Ferguson Action

Black Lives Matter

Brooklyn Movement Center

Black Alliance for Just Immigration

ColorofChange.org

Hands Up United

National Domestic Workers Alliance

Dignity & Power Now

Dream Defenders

Organization for Black Struggle

Million Hoodies Movement for Justice

Concerned Citizens for Justice

PICO Network

Southerners on New Ground

TransAfrica

Project South

Audre Lorde Project

Hello Racism

Youth United for Change

Baltimore Algebra Project

Read original statement on FergusonAction.com.

 

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October 24, 2019

Reflections from Philanthropy Forward's First Cohort

Philanthropy Forward: Leadership for Change is a CEO fellowship program created by Neighborhood Funders Group and the Aspen Institute Forum for Community Solutions. The program's first cohort started in October 2018 in furtherance of building and advancing a shared vision for the future of philanthropy.

Hear perspectives from members of the first cohort as they reflect in this video on their work together as strategic thought partners, addressing philanthropy's most challenging issues and aligning to build a financial engine for social change.

2018 - 2019 Philanthropy Forward Cohort

A grid with individual photos of each of the 20 members of Philanthropy Forward's 2018-2918 cohort..

Click here for participant bios

  • Dimple Abichandani, General Service Foundation
  • Sharon Alpert, Nathan Cummings Foundation
  • Elizabeth Barajas-Roman, Solidago Foundation
  • Ned Calonge, The Colorado Trust
  • Irene Cooper-Basch, Victoria Foundation
  • Farhad A. Ebrahimi, The Chorus Foundation
  • Nicky Goren, Meyer Foundation
  • Justin Maxson, Mary Reynolds Babcock Foundation
  • Joan Minieri, Unitarian Universalist Veatch Program at Shelter Rock
  • Maria Mottola, New York Foundation
  • Mike Pratt, Scherman Foundation
  • Jocelyn Sargent, Hyams Foundation
  • Pamela Shifman, NoVo Foundation
  • Starsky D. Wilson, Deaconess Foundation
  • Steve Patrick, Aspen Institute Forum for Community solutions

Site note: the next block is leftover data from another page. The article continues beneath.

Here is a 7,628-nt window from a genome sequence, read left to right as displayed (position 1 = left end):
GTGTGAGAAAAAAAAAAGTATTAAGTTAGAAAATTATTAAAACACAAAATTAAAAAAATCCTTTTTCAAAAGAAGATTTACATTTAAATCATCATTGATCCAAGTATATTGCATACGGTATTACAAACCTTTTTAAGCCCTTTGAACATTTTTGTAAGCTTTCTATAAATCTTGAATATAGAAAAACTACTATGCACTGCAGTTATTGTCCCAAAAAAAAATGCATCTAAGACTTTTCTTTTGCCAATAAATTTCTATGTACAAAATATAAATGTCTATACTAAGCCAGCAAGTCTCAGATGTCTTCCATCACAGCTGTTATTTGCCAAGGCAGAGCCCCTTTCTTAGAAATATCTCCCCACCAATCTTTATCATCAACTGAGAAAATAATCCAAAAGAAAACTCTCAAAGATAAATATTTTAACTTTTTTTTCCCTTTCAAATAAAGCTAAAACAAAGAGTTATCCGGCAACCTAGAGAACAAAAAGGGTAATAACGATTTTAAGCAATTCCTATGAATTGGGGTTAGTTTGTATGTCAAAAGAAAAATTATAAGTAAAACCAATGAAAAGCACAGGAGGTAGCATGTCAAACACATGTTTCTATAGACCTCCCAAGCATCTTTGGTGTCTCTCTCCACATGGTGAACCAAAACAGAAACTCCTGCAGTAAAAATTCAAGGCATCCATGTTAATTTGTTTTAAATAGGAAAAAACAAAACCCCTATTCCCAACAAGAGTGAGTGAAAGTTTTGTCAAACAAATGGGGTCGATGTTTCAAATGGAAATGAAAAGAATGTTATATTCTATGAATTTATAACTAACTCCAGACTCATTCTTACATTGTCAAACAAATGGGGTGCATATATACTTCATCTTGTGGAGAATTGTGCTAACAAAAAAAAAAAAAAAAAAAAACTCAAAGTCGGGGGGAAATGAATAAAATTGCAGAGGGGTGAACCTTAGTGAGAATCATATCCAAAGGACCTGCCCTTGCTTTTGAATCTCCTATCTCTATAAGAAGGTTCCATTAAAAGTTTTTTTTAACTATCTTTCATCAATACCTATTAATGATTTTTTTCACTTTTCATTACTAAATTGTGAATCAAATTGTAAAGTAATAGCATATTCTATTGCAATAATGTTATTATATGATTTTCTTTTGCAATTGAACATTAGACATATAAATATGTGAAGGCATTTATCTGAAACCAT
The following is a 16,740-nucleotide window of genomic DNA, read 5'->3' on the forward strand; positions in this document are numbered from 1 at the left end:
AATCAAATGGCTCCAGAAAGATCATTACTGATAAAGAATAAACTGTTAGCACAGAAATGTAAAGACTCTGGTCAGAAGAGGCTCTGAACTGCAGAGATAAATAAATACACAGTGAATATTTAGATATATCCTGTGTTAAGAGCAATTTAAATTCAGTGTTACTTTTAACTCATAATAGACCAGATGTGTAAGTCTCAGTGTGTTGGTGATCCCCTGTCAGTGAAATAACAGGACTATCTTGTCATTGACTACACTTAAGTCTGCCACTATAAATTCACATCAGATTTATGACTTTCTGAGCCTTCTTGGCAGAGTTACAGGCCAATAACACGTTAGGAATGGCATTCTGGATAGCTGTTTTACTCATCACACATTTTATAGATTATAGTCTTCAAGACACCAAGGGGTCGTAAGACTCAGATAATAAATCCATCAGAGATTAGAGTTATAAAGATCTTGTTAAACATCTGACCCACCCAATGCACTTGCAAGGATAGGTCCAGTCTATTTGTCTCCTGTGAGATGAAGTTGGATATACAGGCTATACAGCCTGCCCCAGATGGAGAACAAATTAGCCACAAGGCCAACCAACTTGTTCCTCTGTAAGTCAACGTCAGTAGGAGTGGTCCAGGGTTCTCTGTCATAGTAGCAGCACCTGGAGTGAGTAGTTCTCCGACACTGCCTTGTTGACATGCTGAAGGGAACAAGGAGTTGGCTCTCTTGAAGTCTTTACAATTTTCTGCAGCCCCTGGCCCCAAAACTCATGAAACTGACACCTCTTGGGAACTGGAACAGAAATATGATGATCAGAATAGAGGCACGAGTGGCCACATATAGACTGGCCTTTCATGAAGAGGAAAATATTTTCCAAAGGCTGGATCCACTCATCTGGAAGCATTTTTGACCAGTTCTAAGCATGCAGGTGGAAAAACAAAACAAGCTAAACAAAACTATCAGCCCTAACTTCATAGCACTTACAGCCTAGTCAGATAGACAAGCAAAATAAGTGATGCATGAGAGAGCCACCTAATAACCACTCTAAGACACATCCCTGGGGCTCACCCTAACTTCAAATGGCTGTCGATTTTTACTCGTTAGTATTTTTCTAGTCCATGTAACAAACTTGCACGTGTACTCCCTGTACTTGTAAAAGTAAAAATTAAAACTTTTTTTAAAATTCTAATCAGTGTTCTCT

• Dennis Quirin, Raikes Foundation
September 10, 2019

For Love of Humankind: A Call to Action for Southern Philanthropy

Justin Maxson, Executive Director of the Mary Reynolds Babcock Foundation, calls on fellow funding organizations based in the South to respond to the federal government's anti-immigrant rhetoric and policies with three concrete actions. This post was originally published here on the foundation's website.

Justin was part of the first Philanthropy Forward: Leadership for Change Fellowship cohort, a joint initiative of Neighborhood Funders Group and The Aspen Institute Forum for Community Solutions. The Mary Reynolds Babcock Foundation, which strives to help people and places move out of poverty and achieve greater social and economic justice, is a member of NFG.


 

Justin MaxsonWe are issuing a clarion call to Southern philanthropic organizations to respond to the manic drumbeat of anti-immigrant rhetoric and cruelty coming from the White House. This month began with a mass shooting targeting the Latinx community. Days later, massive raids tore apart hundreds of families and destabilized Mississippi communities but levied no consequences for the corporate leadership that lures vulnerable people to work in grueling, dangerous conditions. It is astounding that since those events, with the resulting fear and trauma still reverberating through immigrant communities across America, the administration has: 

  • repeated its intention to end birthright citizenship, a 14th Amendment guarantee that babies born on American soil are citizens.